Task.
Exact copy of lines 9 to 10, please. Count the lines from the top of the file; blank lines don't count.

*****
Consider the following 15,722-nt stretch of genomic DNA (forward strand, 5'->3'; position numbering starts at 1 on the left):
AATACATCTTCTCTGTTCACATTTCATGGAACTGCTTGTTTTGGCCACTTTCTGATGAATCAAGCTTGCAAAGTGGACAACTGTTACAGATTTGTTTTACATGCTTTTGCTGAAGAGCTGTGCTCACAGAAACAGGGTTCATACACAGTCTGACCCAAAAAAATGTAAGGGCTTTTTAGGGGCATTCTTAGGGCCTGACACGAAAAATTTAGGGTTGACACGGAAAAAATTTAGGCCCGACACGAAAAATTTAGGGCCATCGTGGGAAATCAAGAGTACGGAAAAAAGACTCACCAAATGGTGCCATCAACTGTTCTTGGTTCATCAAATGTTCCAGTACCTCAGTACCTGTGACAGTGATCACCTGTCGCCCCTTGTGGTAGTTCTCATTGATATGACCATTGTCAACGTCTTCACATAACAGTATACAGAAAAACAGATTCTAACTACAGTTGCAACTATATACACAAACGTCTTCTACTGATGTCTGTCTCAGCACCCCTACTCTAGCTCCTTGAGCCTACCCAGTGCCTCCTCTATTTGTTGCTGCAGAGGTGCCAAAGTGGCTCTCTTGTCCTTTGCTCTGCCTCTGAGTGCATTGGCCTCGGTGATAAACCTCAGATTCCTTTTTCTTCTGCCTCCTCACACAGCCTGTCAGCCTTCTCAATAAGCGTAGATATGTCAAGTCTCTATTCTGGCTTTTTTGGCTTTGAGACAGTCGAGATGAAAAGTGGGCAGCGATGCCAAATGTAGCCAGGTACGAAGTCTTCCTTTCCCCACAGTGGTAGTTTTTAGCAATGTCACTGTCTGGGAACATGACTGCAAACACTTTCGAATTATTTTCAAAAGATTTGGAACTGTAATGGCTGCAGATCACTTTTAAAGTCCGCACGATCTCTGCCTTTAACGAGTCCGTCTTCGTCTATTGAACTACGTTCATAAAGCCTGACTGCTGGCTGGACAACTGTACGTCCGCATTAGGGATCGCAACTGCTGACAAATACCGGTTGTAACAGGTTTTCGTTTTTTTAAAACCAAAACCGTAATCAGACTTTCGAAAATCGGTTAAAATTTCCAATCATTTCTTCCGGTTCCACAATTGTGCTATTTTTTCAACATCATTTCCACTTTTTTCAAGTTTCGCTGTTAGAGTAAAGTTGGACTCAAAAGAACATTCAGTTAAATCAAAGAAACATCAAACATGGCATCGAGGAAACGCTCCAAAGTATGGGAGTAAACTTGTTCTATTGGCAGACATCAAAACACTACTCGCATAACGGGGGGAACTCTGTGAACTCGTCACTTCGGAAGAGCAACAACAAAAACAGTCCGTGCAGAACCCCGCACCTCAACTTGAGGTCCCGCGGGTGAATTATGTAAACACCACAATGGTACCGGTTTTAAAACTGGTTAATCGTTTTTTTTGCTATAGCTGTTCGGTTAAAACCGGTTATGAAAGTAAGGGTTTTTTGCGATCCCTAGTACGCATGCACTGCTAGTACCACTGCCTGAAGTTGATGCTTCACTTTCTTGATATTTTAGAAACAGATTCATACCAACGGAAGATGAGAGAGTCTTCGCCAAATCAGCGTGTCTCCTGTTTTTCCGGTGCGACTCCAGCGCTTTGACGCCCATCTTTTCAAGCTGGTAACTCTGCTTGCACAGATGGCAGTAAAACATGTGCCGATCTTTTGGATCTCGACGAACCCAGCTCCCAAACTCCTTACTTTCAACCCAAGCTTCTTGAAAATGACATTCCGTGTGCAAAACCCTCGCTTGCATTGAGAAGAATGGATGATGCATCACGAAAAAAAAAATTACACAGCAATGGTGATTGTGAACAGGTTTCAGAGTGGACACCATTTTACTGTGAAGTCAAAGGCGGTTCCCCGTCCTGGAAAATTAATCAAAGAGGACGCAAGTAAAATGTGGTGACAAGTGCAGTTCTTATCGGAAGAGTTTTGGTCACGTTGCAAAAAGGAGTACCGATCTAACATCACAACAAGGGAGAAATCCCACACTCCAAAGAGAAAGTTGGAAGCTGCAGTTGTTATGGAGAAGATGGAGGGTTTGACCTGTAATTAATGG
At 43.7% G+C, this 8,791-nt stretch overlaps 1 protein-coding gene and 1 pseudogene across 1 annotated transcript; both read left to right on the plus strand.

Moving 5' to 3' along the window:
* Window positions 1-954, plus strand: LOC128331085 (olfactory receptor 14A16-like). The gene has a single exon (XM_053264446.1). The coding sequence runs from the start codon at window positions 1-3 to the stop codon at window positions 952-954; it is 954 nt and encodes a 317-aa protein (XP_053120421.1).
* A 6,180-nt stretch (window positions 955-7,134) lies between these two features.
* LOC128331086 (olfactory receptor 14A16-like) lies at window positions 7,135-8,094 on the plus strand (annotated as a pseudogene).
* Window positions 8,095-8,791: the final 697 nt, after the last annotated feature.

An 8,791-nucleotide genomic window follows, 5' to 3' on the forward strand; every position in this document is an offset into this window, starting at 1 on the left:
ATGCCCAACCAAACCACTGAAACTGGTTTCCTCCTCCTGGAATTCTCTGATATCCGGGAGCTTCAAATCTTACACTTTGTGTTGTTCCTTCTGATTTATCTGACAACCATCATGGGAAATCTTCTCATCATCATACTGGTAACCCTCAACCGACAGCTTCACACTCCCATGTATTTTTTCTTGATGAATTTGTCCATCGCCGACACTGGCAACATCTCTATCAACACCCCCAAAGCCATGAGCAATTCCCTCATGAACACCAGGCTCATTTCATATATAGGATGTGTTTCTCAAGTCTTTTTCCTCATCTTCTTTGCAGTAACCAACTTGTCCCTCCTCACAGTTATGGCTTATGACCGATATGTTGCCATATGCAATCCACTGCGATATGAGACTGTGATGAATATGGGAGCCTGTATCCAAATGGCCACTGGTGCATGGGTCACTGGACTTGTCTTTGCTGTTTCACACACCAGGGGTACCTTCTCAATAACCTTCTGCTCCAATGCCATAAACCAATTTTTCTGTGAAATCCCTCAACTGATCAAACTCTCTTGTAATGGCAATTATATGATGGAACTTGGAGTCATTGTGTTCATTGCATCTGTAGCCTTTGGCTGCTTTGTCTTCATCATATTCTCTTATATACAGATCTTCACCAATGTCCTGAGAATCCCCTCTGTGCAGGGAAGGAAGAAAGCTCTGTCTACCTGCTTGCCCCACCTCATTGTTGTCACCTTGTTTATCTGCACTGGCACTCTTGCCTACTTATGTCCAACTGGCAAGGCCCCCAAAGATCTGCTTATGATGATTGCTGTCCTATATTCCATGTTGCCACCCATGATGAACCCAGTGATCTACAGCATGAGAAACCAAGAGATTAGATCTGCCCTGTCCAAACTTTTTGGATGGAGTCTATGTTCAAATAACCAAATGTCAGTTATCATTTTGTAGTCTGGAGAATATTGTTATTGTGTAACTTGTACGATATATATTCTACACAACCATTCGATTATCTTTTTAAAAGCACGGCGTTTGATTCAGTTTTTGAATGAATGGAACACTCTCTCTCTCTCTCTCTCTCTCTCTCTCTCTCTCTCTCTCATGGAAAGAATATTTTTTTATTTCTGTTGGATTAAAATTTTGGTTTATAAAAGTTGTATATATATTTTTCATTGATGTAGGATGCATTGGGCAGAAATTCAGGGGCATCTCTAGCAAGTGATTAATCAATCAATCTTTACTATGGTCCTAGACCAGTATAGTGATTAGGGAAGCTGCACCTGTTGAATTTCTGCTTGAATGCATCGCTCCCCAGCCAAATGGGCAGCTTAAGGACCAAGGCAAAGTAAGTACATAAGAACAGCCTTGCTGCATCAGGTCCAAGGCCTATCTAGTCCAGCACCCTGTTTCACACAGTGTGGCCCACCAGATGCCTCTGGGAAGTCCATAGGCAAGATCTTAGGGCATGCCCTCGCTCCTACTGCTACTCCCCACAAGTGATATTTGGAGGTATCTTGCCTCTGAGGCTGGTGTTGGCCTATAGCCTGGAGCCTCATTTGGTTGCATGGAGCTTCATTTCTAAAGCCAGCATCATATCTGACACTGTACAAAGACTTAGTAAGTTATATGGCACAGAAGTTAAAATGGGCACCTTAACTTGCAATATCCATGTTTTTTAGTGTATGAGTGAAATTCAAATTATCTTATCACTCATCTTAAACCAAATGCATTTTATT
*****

An 8,791-nucleotide genomic window follows, 5' to 3' on the forward strand; every position in this document is an offset into this window, starting at 1 on the left:
ATGCCCAACCAAACCACTGAAACTGGTTTCCTCCTCCTGGAATTCTCTGATATCCGGGAGCTTCAAATCTTACACTTTGTGTTGTTCCTTCTGATTTATCTGACAACCATCATGGGAAATCTTCTCATCATCATACTGGTAACCCTCAACCGACAGCTTCACACTCCCATGTATTTTTTCTTGATGAATTTGTCCATCGCCGACACTGGCAACATCTCTATCAACACCCCCAAAGCCATGAGCAATTCCCTCATGAACACCAGGCTCATTTCATATATAGGATGTGTTTCTCAAGTCTTTTTCCTCATCTTCTTTGCAGTAACCAACTTGTCCCTCCTCACAGTTATGGCTTATGACCGATATGTTGCCATATGCAATCCACTGCGATATGAGACTGTGATGAATATGGGAGCCTGTATCCAAATGGCCACTGGTGCATGGGTCACTGGACTTGTCTTTGCTGTTTCACACACCAGGGGTACCTTCTCAATAACCTTCTGCTCCAATGCCATAAACCAATTTTTCTGTGAAATCCCTCAACTGATCAAACTCTCTTGTAATGGCAATTATATGATGGAACTTGGAGTCATTGTGTTCATTGCATCTGTAGCCTTTGGCTGCTTTGTCTTCATCATATTCTCTTATATACAGATCTTCACCAATGTCCTGAGAATCCCCTCTGTGCAGGGAAGGAAGAAAGCTCTGTCTACCTGCTTGCCCCACCTCATTGTTGTCACCTTGTTTATCTGCACTGGCACTCTTGCCTACTTATGTCCAACTGGCAAGGCCCCCAAAGATCTGCTTATGATGATTGCTGTCCTATATTCCATGTTGCCACCCATGATGAACCCAGTGATCTACAGCATGAGAAACCAAGAGATTAGATCTGCCCTGTCCAAACTTTTTGGATGGAGTCTATGTTCAAATAACCAAATGTCAGTTATCATTTTGTAGTCTGGAGAATATTGTTATTGTGTAACTTGTACGATATATATTCTACACAACCATTCGATTATCTTTTTAAAAGCACGGCGTTTGATTCAGTTTTTGAATGAATGGAACACTCTCTCTCTCTCTCTCTCTCTCTCTCTCTCTCTCTCTCTCATGGAAAGAATATTTTTTTATTTCTGTTGGATTAAAATTTTGGTTTATAAAAGTTGTATATATATTTTTCATTGATGTAGGATGCATTGGGCAGAAATTCAGGGGCATCTCTAGCAAGTGATTAATCAATCAATCTTTACTATGGTCCTAGACCAGTATAGTGATTAGGGAAGCTGCACCTGTTGAATTTCTGCTTGAATGCATCGCTCCCCAGCCAAATGGGCAGCTTAAGGACCAAGGCAAAGTAAGTACATAAGAACAGCCTTGCTGCATCAGGTCCAAGGCCTATCTAGTCCAGCACCCTGTTTCACACAGTGTGGCCCACCAGATGCCTCTGGGAAGTCCATAGGCAAGATCTTAGGGCATGCCCTCGCTCCTACTGCTACTCCCCACAAGTGATATTTGGAGGTATCTTGCCTCTGAGGCTGGTGTTGGCCTATAGCCTGGAGCCTCATTTGGTTGCATGGAGCTTCATTTCTAAAGCCAGCATCATATCTGACACTGTACAAAGACTTAGTAAGTTATATGGCACAGAAGTTAAAATGGGCACCTTAACTTGCAATATCCATGTTTTTTAGTGTATGAGTGAAATTCAAATTATCTTATCACTCATCTTAAACCAAATGCATTTTATT